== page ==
In July, the state of Delaware passed a statute allowing incorporation of hybrid companies dedicated to doing good while also making money. Officially called benefit corporations, the special corporate structures they adopt appeal to people who “want to devote significant energies to solving social or environmental problems as well as making a buck,” says Eric W. Orts, a professor of legal studies and business ethics at Wharton.

Benefit corporations open up a way to “address social and environmental issues with sustainable long-term profit-making,” he adds.

While some 19 states allow for hybrid corporations, Delaware’s move is a benchmark because more than half of all large U.S. public companies are incorporated there, including some two-thirds of the Fortune 500.  Without a special law to allow the dual goals, a company could fail to meet its fiduciary responsibilities. Traditional corporate and business organization law tends to assume “the primacy of a ‘for-profit’ objective,” Orts says. “Shareholders can sue if a company begins to devote too many resources to projects not intended to maximize returns, at least in some states.” So the hybrids fall between more typical for-profit and non-profit companies. “Clarity of purpose and legitimacy are the main gains of new legislation – and some protection from possible litigation.”

One good example of a benefit corporation is Patagonia. Its company message is that it does not compromise environmental values when it is making and selling clothes and outdoor equipment, says Orts, who is also director of Wharton’s Initiative for Global Environmental Leadership (IGEL). The company has devoted tens of millions of dollars to environmental causes, and “its brand is based on what it does and stands for environmentally, as well as basic quality and cost variables. Many customers are happy to pay a premium for this kind of commitment.”

According to B Lab, a non- profit group that tracks the evolution of these hybrid corporations and operates the Benefit Corp Information Center, “benefit corporations offer clear market differentiation, broad legal protection to directors and officers, expanded shareholder rights and greater access to capital than current alternative approaches. As a result, the benefit corporation is also attracting broad support from entrepreneurs, investors, legal experts, citizens and policy makers interested in new corporate form legislation.” B Lab maintains a list of companies registered as benefit corporations.

While official legal status for benefit corporations may make it a bit easier for them to operate, it will still be “difficult for many hybrid enterprises to compete with traditional business competitors” that focus on one bottom line only, Orts believes.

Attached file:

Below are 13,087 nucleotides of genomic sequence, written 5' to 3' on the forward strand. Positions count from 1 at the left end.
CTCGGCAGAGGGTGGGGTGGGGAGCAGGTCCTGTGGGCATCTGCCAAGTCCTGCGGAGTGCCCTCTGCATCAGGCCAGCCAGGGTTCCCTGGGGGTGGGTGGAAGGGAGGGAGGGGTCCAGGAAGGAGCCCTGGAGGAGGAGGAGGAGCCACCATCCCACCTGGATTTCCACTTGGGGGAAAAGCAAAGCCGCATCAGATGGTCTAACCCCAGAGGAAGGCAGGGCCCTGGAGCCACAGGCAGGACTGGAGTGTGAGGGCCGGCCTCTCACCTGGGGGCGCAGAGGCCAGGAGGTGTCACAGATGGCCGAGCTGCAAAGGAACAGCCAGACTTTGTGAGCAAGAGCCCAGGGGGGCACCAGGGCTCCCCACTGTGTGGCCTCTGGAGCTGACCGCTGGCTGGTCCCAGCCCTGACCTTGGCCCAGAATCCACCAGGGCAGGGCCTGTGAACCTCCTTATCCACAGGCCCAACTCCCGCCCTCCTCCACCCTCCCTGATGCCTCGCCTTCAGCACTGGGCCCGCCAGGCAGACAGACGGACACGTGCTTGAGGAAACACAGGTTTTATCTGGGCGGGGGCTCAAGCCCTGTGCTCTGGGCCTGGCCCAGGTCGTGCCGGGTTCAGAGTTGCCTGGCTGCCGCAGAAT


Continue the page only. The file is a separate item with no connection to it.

Yet, interest looks set to grow. Orts has noticed a distinct change in the attitudes of many Wharton students who remain committed to business careers, but who also have become “disillusioned by the narrow focus of ‘maximizing shareholder value’ at all costs,” and by the financial crisis and the “overreaching of greed and myopic pursuits of self-interests by those in positions of significant economic influence and power.” If consumers begin to increase their support for benefit corporations, such as Patagonia and Ben & Jerry’s, and if innovative financial methods such as crowdsourcing can be tapped effectively, then more and more hybrids may begin competing in traditional markets, Orts says.

So far, however, most of the evidence suggests that, while consumers say they believe in the kinds of values benefit corporations serve up, they still often make purchases based on cost and quality. At the same time, there is some evidence from websites like Treehugger that consumers are “beginning to care about these issues, Orts says. “Perhaps the biggest example of a related successful story is the growth of the organic food markets.”

In that context, Delaware’s recognition of benefit corporations may “spark new research into how best to support and structure these new social hybrid enterprises,” Orts adds. And “as global problems of environmental destruction and massive inequality of wealth continue to worsen, we’ll see an accelerating movement to enlist businesses as part of the solution to these major issues facing humanity.”

Orts also noted that the adoption of the statute in Delaware “was also accompanied by a record number of immediate re-incorporations, including by the well-known home goods retailer Method Products (supported by venture capital from European-based Ecover and San Francisco’s Equity Partners).  More than a dozen other companies became Delaware benefit corporations as well.”

Orts is the author of a book entitled, Business Persons: A Legal Theory of the Firm, which considers the legal issues surrounding benefit corporations, among many other topics. The book was published this month in the U.K. and will be released in the United States in September.